Promotion to League One, and some new faces around the board table, augur well for Crewe’s future. But COVID-19 and the malignant sore of Barry Bennell still pose challenges.
Yesterday, the English Football League decided to end the 2019-20 football season prematurely due to the COVID-19 pandemic – no matches have been played since early March. Crewe Alexandra were top of the table on goal difference from Swindon Town, but had played a game more, so, on an average points for per game basis, were beaten into second place (only the second time in Crewe’s history that is has been runner-up). Nonetheless, the club will be playing in League One next season.
This confirms some new optimism surrounding the club. My previous post (End of an era at Crewe Alexandra?) described plans to buy-out the shareholding of former director Norman Hassall, with the Railwaymen Supporters’ Society launched to build sufficient funds for it to be represented on the club’s board. Through the efforts of Tim Tantram, Dave Tomlinson, Matt Owens and numerous others, the #Project250 initiative was successful, with over 400 people (including myself) pledging over £250,000, and earning fans’ representative Mark Beavan a seat at the club’s revamped board table.
(With promotion now secured, will this be the year that chairman John Bowler finally stands down after steering the club through many largely successful years?)
Meanwhile, the muted elation I currently feel about Crewe’s promotion and its evolving board membership is tempered by the cold realisation that (a) it will probably be some time before I get to watch the club play live, and (b) that the club – like many others – also faces some major financial hurdles. On-pitch success could yet be undermined by off-the-pitch challenges.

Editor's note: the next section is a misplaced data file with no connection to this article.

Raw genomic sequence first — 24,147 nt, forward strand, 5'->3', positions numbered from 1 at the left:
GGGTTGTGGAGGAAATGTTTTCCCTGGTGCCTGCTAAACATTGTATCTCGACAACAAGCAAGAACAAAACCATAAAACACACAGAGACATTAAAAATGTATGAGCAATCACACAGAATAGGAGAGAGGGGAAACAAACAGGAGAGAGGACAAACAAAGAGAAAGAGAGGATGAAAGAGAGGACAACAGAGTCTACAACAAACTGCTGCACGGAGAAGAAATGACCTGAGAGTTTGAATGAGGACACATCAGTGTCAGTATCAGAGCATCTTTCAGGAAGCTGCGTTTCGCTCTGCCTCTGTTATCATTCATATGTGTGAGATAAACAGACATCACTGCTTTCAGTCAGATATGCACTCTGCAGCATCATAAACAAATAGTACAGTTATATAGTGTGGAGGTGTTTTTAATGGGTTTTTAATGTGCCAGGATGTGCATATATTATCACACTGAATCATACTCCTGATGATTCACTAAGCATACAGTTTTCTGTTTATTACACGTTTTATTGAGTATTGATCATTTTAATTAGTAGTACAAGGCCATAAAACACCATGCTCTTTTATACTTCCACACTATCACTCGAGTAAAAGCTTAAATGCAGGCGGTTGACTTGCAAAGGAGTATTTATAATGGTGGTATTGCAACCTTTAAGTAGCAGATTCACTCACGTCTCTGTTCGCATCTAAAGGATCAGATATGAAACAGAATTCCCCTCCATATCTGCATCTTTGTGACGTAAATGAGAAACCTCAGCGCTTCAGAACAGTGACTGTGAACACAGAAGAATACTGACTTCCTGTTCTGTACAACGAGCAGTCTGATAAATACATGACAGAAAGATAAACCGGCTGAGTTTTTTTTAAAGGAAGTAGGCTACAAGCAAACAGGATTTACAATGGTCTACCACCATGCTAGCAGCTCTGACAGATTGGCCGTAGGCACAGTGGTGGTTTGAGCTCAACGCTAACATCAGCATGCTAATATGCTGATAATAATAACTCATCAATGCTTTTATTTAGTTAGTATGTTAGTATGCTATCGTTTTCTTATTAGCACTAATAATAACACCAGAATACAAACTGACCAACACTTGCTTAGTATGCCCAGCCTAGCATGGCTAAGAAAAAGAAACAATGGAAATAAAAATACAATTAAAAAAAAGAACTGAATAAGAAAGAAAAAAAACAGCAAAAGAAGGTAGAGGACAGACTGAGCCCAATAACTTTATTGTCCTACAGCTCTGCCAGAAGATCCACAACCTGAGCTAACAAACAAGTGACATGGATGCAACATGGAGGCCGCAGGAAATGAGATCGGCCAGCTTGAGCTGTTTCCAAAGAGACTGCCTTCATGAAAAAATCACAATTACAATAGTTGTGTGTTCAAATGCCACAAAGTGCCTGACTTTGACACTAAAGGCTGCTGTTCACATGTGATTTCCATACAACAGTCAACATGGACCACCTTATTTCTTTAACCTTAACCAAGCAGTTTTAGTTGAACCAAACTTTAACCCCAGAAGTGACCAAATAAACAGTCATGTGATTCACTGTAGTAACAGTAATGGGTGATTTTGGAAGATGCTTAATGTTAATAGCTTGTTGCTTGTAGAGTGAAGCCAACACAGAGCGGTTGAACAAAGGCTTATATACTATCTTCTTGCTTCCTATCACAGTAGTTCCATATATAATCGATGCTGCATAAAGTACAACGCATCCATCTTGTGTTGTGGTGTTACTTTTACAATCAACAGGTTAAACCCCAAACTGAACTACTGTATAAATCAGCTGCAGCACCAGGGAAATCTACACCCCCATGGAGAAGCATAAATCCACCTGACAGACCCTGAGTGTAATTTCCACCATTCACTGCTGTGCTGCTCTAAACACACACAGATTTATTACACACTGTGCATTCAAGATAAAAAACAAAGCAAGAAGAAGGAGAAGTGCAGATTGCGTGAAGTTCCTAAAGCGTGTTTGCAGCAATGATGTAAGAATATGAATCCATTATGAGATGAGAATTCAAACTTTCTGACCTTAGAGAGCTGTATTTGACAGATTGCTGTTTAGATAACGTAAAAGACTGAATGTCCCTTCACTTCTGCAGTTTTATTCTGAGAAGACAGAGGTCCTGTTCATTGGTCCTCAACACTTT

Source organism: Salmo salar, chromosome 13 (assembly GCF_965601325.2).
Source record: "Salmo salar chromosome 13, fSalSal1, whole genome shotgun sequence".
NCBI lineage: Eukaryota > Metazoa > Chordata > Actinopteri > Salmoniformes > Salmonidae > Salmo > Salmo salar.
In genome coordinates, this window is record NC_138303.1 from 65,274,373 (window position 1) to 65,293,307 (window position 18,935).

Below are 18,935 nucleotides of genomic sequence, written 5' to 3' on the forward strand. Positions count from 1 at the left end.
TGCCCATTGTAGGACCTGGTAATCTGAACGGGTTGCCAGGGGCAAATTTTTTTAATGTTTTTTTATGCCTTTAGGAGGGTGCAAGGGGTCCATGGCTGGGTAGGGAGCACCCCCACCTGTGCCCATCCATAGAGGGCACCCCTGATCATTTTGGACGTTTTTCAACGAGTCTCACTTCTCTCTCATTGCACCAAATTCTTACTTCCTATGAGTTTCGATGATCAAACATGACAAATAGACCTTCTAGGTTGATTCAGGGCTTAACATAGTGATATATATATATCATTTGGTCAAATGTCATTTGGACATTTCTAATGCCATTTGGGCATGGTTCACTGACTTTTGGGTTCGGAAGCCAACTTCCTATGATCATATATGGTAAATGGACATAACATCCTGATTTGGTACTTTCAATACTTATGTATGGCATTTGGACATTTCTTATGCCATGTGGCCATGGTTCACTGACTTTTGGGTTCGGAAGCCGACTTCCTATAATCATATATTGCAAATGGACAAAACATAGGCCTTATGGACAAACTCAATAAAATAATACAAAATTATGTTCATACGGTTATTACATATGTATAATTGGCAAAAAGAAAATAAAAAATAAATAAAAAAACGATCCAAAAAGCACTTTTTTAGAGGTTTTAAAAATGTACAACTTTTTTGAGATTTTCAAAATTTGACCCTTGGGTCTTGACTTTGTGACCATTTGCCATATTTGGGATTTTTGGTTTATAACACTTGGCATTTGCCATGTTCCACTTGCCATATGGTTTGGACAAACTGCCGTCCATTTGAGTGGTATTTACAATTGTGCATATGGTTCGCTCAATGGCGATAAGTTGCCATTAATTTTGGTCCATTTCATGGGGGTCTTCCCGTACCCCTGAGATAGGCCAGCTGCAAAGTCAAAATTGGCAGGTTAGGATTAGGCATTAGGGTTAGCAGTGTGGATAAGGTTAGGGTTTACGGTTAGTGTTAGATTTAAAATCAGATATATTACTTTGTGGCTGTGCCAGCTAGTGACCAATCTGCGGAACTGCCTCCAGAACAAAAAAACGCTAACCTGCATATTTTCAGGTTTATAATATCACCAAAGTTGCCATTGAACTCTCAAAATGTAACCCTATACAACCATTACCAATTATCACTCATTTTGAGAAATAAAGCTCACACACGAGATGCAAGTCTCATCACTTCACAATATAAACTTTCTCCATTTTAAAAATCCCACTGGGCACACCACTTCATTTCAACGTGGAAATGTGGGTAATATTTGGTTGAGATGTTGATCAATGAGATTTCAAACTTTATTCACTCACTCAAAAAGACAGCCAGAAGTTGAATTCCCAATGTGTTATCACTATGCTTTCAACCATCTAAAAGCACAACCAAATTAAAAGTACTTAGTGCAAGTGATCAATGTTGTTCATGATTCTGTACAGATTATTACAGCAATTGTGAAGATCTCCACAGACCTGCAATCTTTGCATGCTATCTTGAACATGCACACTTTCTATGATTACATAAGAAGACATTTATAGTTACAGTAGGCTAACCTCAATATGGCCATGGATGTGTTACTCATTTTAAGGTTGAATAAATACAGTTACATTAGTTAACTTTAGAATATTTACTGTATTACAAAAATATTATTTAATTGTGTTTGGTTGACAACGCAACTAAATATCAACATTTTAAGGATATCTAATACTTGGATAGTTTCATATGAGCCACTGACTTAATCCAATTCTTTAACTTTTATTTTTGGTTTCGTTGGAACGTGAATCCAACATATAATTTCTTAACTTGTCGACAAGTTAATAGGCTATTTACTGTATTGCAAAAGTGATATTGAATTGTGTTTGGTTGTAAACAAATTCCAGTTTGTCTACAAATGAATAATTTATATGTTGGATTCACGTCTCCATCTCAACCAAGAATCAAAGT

There have been no gate receipts since March; matches behind closed doors are the norm at the moment, and it may be the same when the new season starts. With no gate money coming in, the club’s finances will be severely stretched – like those of most lower league clubs. There is speculation that some clubs may go bust. Even before the COVID-19 pandemic, Bury and Bolton both went into administration (and, having been expelled from the EFL, Bury FC seems destined to go into liquidation). Other clubs – notably Crewe’s Cheshire rivals Macclesfield Town – are teetering on the brink.
At least Crewe has a decent crop of talented young players that may attract interest from other clubs, and provide some much needed transfer fee income. I will be sorry to see some of these players leave, but as a Crewe fan I know this is how the club has managed to survive. There will be announcements over the next few days about which players are retained, and which are released. Fans will then wait to see what happens during the close season transfer window.
Reputational risks remain
Crewe’s football reputation may have been enhanced by these latest developments, but the malignant sore of Barry Bennell is still festering in the background. Bennell faces new sexual abuse charges (potentially delaying the FA’s long-awaited Sheldon report still further), and two victims associated with Crewe (as well as Manchester City) have instigated damages proceedings scheduled to be heard in late 2021.
The club, assuming it survives the COVID-19 crisis, still faces some future PR challenges. Perhaps, with some new faces around the board table, it will respond to these more adroitly than it has in the past.